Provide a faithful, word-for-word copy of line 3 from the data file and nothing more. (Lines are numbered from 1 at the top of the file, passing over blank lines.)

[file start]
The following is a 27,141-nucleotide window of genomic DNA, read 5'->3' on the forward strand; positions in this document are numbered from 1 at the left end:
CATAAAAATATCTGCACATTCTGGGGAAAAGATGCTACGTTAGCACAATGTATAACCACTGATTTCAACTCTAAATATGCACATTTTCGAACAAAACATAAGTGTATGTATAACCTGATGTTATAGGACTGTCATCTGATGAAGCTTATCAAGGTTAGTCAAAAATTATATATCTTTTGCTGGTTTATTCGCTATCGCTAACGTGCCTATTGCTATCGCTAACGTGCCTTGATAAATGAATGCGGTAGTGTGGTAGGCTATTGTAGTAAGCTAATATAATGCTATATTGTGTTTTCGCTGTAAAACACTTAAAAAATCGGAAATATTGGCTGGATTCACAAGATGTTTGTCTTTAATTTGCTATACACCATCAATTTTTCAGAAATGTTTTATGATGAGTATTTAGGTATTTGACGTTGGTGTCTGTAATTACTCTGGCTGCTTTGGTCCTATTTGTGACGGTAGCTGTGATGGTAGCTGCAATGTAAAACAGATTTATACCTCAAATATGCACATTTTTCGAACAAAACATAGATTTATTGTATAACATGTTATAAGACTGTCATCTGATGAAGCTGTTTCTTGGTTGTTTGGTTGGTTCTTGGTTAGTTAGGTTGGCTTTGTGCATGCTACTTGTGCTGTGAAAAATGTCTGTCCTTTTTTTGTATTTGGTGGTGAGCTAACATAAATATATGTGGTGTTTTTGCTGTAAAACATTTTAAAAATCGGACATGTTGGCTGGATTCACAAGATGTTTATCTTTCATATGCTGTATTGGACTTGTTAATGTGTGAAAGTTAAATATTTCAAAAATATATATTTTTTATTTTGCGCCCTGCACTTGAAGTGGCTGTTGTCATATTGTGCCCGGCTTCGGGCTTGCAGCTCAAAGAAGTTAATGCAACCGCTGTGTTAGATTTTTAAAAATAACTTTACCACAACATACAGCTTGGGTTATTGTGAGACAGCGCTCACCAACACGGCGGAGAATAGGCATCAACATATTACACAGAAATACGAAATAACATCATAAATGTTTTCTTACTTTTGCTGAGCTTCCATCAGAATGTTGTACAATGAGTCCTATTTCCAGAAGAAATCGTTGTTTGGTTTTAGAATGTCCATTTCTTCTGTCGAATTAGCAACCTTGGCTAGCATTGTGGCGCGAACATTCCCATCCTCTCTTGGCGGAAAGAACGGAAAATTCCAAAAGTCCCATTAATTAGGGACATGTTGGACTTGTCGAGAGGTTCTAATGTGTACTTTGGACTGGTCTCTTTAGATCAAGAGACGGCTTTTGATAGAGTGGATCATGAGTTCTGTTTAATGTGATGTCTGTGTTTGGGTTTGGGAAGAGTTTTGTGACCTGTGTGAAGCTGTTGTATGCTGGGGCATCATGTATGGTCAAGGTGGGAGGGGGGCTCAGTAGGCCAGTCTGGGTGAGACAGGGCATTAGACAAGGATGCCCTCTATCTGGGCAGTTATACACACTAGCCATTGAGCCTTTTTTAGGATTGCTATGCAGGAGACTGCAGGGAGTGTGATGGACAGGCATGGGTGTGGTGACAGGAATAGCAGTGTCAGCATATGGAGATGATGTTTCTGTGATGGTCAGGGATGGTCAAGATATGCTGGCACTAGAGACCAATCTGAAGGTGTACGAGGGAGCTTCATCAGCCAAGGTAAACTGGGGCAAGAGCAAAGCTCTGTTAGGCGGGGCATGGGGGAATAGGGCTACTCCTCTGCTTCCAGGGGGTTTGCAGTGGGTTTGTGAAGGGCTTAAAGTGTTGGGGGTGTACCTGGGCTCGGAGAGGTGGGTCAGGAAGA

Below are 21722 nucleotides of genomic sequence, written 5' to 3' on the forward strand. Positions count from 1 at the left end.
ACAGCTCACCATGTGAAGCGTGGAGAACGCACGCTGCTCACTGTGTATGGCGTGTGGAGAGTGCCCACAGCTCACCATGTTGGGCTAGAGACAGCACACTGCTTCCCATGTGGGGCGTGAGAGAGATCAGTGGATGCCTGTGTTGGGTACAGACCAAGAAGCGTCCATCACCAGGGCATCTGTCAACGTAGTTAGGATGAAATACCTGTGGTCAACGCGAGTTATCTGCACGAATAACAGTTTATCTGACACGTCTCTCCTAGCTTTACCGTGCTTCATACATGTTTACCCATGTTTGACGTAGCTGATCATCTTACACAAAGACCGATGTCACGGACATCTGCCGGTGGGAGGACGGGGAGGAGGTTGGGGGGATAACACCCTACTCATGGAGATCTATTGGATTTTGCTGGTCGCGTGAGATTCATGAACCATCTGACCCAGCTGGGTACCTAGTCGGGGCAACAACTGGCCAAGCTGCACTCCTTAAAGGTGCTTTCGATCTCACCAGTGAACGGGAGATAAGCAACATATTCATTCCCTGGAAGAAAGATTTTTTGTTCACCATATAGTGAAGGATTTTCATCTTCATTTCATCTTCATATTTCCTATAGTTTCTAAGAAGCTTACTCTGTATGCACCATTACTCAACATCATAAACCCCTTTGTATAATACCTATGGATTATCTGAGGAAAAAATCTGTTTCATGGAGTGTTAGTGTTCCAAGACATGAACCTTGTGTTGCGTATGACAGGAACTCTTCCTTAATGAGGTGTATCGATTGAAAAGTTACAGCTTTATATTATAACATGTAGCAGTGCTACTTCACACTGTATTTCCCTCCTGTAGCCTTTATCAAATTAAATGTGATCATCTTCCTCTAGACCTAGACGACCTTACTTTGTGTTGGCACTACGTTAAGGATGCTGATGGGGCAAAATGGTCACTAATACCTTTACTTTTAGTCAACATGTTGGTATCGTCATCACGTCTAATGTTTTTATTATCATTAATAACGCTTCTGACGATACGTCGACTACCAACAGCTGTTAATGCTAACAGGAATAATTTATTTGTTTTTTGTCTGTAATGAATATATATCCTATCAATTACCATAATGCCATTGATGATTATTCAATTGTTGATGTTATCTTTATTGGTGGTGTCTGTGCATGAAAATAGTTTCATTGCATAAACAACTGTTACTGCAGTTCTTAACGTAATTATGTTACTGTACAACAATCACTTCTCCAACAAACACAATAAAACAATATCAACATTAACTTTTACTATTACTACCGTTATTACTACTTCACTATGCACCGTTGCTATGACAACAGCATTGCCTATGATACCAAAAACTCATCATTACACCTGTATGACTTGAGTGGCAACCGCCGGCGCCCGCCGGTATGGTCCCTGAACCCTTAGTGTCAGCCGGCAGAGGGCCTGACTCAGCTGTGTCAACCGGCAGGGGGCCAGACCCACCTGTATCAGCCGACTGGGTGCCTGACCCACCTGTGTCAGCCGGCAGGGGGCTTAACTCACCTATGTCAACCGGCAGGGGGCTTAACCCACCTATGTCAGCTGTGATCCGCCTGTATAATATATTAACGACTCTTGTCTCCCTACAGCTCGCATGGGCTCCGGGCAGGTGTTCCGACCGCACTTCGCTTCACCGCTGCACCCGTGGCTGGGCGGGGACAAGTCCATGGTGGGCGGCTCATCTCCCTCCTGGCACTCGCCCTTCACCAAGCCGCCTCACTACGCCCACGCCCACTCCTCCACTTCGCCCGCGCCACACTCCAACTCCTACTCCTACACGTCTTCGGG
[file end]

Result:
Below are 21722 nucleotides of genomic sequence, written 5' to 3' on the forward strand. Positions count from 1 at the left end.